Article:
You’re not in control.
People tend to overestimate their chances of being a victim of terrorism. In the United States 13,000+ people are killed by guns every year. 37,000+ are killed by car crashes. You’re more likely to die by getting crushed by furniture or even struck by lightning than be a victim of terrorism.
The point is, you are not in control of how you’re going to die. You could be an adrenaline junkie who lives to be 100. You could be an over-cautious germaphobe who dies tragically young. The only thing we know for certain is that we’re all going to die someday. Wouldn’t you rather live your life to its fullest (pardon the overused cliché) than to live a life full of “could haves?”
Don’t let fear rule your life.
If your dream is to travel, don’t let it hold you back. Learn firsthand about the world instead of through media sources. Go to Jordan and learn what it’s like to be a sheepherder with A Piece of Jordan. Learn about the history of the mafia in Southern Italy with Visit.org. Whatever or wherever your experience may be, let it serve as a way for you to learn about the world, and about yourself.
Travel is the ultimate teacher.
If you never travel and never read and never leave your town but simply watch the news then maybe you’ll think that religious tolerance doesn’t exist. Maybe you’ll think that all countries in the Middle East and North Africa are filled with burqa-clad women. Maybe you’ll think that Africa is filled with dirt huts and unpaved roads and starving children.
Religious harmony exists all over the world, despite what the media says. In Singapore, I’ve seen mosques, temples, and churches all within a mile of each other. There are synagogues in Morocco, a Muslim-majority country. In Indonesia, there are a plethora of Muslims, Buddhists and Christians. Harmony exists, despite what the media tells you.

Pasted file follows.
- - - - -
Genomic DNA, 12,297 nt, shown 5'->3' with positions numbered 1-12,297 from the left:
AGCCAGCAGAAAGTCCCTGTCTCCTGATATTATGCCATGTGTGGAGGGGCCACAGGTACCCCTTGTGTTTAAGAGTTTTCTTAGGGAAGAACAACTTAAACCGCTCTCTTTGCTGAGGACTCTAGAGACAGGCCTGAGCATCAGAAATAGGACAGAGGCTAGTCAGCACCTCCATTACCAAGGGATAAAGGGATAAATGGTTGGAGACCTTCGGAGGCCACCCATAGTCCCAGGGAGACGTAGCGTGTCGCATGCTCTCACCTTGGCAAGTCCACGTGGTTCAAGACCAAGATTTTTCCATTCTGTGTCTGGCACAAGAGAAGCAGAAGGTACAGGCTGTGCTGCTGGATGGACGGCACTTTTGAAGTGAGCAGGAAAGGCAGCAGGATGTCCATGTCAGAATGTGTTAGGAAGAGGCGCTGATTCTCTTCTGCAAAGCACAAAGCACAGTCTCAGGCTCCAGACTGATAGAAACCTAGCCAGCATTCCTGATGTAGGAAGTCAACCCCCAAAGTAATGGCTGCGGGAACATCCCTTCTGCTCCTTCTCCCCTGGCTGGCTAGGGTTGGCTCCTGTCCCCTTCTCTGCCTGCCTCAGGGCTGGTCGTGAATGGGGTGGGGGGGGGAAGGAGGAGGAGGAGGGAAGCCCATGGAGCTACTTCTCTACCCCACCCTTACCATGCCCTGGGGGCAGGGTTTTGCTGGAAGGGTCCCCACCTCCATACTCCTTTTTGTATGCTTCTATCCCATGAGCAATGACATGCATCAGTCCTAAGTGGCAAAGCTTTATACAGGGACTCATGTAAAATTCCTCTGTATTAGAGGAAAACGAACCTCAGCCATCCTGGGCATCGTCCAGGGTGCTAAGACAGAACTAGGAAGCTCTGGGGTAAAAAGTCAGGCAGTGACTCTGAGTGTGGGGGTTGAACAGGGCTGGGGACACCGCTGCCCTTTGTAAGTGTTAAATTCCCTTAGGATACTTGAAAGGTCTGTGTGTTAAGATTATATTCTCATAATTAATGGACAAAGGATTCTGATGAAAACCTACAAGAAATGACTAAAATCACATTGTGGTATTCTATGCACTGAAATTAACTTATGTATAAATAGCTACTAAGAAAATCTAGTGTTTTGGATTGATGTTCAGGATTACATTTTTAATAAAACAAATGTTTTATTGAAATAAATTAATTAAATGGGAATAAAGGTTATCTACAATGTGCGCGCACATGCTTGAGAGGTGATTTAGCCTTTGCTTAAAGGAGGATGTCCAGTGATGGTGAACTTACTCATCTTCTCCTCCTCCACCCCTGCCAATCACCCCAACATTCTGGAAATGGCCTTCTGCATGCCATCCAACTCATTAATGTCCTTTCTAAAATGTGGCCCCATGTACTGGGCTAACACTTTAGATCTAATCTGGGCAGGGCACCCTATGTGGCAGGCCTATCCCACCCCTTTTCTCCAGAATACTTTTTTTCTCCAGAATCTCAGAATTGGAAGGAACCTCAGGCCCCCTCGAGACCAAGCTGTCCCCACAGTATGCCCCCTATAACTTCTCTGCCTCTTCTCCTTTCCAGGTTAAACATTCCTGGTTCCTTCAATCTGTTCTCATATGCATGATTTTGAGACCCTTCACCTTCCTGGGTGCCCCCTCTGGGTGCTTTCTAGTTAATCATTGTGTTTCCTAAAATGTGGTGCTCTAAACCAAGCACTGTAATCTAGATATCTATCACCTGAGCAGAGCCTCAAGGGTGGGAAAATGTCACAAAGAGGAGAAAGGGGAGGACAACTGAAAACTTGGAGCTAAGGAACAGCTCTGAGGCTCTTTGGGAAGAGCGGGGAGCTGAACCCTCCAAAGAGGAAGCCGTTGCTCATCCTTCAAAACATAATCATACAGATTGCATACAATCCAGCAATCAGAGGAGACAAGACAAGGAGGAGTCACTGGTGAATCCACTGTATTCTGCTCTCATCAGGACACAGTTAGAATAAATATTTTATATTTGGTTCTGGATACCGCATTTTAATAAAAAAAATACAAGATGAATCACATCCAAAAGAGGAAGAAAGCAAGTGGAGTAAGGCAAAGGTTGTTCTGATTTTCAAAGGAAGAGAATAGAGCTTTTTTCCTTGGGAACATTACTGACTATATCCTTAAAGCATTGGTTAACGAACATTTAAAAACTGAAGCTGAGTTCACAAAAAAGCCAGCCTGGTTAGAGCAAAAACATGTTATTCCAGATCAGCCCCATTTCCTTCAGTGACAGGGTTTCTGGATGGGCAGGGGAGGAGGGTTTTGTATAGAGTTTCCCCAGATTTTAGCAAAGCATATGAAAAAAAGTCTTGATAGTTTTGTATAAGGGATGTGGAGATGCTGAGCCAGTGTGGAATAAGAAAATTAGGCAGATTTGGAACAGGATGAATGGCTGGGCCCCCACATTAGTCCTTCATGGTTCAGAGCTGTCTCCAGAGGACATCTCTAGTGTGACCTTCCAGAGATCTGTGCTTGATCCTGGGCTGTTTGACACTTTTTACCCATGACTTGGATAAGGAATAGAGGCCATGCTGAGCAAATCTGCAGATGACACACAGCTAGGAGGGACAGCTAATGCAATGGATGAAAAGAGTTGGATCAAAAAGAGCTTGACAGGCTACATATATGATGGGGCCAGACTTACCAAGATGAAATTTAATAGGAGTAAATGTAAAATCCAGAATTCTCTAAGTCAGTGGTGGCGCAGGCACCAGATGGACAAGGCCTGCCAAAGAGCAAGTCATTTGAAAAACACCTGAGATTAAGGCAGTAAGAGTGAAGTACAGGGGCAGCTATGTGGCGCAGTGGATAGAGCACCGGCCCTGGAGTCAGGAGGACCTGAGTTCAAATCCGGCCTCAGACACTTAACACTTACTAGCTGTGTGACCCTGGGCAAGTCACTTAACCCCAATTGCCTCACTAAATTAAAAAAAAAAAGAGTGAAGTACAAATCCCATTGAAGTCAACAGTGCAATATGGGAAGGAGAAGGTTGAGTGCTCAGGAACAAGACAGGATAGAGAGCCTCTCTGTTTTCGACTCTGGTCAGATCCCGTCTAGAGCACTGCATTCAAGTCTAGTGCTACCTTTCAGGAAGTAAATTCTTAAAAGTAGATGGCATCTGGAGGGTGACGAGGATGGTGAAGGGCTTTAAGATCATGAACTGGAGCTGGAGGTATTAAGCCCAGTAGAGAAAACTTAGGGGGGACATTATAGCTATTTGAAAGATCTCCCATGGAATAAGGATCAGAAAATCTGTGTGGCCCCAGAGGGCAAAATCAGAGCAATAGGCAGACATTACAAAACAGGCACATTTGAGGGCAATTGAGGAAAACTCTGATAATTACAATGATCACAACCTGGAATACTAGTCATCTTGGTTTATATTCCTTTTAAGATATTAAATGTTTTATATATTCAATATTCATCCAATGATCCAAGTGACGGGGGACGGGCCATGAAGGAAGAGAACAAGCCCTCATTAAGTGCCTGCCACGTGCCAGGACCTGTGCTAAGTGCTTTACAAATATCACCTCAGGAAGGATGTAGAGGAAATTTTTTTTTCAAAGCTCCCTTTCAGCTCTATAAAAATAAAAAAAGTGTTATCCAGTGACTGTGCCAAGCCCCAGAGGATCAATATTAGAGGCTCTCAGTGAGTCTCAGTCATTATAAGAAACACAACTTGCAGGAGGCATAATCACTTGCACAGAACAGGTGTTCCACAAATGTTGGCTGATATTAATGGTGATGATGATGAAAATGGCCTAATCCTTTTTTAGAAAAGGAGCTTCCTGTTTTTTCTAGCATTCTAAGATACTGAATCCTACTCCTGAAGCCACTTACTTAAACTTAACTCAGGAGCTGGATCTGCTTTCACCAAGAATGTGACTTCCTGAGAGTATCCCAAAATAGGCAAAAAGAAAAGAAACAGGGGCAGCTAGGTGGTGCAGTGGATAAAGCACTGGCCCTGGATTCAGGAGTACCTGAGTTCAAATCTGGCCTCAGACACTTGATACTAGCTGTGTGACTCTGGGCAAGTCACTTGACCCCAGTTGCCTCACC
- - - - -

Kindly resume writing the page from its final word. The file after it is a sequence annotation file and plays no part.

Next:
Many express how shocked they are by just how western the United Arab Emirates is, but guess what? It’s home to countless expats. There are more expats in the UAE than there are Emiratis. Morocco and Qatar are two other examples of Arab countries with a significant expat population.
And while I won’t start on my Africa is not a country rant, all I have to say is that Africa is rich and diverse in culture, language, resources and landscapes. The below photos are all various African cities. Not what you expected, huh?
Do this because travel is the best education you can ask for. Because nothing compares to experiencing the world and its people for yourself. Do this because the world needs more love, tolerance, and understanding. Do it because fear is a mindset.
A quick note about safety.
Before you head to a new place, do your research. Ask other travelers. Read travel blogs. Find local news sources and organizations. Always tell your family and / or friends what your plans are. Buy a local SIM card so you can be accessible. Keep contact information to the local embassy handy. Stay aware of your surroundings. And, if you’re American, enroll in the U.S. Smart Traveler Enrollment Program (STEP) for travel updates.
Don’t succumb to alarm or fear. Travel to learn. Because when you let fear deter you from traveling, you’re missing out on so much of this beautiful world and its kind-hearted people.
Tell me: have you ever traveled somewhere that most people think is unsafe? What was your experience like?